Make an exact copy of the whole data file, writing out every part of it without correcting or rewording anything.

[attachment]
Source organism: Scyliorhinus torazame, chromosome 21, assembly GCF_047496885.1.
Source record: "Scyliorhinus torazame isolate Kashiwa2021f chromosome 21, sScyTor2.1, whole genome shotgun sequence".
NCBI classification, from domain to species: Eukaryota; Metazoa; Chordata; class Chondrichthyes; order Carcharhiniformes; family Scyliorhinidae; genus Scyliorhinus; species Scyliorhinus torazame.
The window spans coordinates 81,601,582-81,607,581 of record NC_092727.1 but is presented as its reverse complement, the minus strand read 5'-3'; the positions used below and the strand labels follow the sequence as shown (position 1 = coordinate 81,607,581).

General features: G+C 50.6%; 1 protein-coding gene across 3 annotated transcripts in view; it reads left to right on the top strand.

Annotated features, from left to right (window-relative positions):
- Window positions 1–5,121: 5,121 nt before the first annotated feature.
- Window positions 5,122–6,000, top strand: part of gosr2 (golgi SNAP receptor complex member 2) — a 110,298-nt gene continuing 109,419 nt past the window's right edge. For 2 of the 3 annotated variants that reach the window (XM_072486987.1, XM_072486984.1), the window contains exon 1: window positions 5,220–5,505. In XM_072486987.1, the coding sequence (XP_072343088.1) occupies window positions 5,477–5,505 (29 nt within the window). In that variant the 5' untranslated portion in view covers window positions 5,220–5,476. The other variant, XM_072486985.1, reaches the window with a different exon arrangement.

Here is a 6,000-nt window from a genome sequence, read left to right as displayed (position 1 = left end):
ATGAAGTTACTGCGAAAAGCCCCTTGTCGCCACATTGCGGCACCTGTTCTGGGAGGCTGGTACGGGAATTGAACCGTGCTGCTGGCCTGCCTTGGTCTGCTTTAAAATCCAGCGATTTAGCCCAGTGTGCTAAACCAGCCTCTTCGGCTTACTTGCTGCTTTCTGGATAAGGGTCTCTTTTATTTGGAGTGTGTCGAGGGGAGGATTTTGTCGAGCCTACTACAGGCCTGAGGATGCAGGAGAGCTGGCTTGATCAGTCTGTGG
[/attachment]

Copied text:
Source organism: Scyliorhinus torazame, chromosome 21, assembly GCF_047496885.1.
Source record: "Scyliorhinus torazame isolate Kashiwa2021f chromosome 21, sScyTor2.1, whole genome shotgun sequence".
NCBI classification, from domain to species: Eukaryota; Metazoa; Chordata; class Chondrichthyes; order Carcharhiniformes; family Scyliorhinidae; genus Scyliorhinus; species Scyliorhinus torazame.
The window spans coordinates 81,601,582-81,607,581 of record NC_092727.1 but is presented as its reverse complement, the minus strand read 5'-3'; the positions used below and the strand labels follow the sequence as shown (position 1 = coordinate 81,607,581).

General features: G+C 50.6%; 1 protein-coding gene across 3 annotated transcripts in view; it reads left to right on the top strand.

Annotated features, from left to right (window-relative positions):
- Window positions 1–5,121: 5,121 nt before the first annotated feature.
- Window positions 5,122–6,000, top strand: part of gosr2 (golgi SNAP receptor complex member 2) — a 110,298-nt gene continuing 109,419 nt past the window's right edge. For 2 of the 3 annotated variants that reach the window (XM_072486987.1, XM_072486984.1), the window contains exon 1: window positions 5,220–5,505. In XM_072486987.1, the coding sequence (XP_072343088.1) occupies window positions 5,477–5,505 (29 nt within the window). In that variant the 5' untranslated portion in view covers window positions 5,220–5,476. The other variant, XM_072486985.1, reaches the window with a different exon arrangement.

Here is a 6,000-nt window from a genome sequence, read left to right as displayed (position 1 = left end):
ATGAAGTTACTGCGAAAAGCCCCTTGTCGCCACATTGCGGCACCTGTTCTGGGAGGCTGGTACGGGAATTGAACCGTGCTGCTGGCCTGCCTTGGTCTGCTTTAAAATCCAGCGATTTAGCCCAGTGTGCTAAACCAGCCTCTTCGGCTTACTTGCTGCTTTCTGGATAAGGGTCTCTTTTATTTGGAGTGTGTCGAGGGGAGGATTTTGTCGAGCCTACTACAGGCCTGAGGATGCAGGAGAGCTGGCTTGATCAGTCTGTGG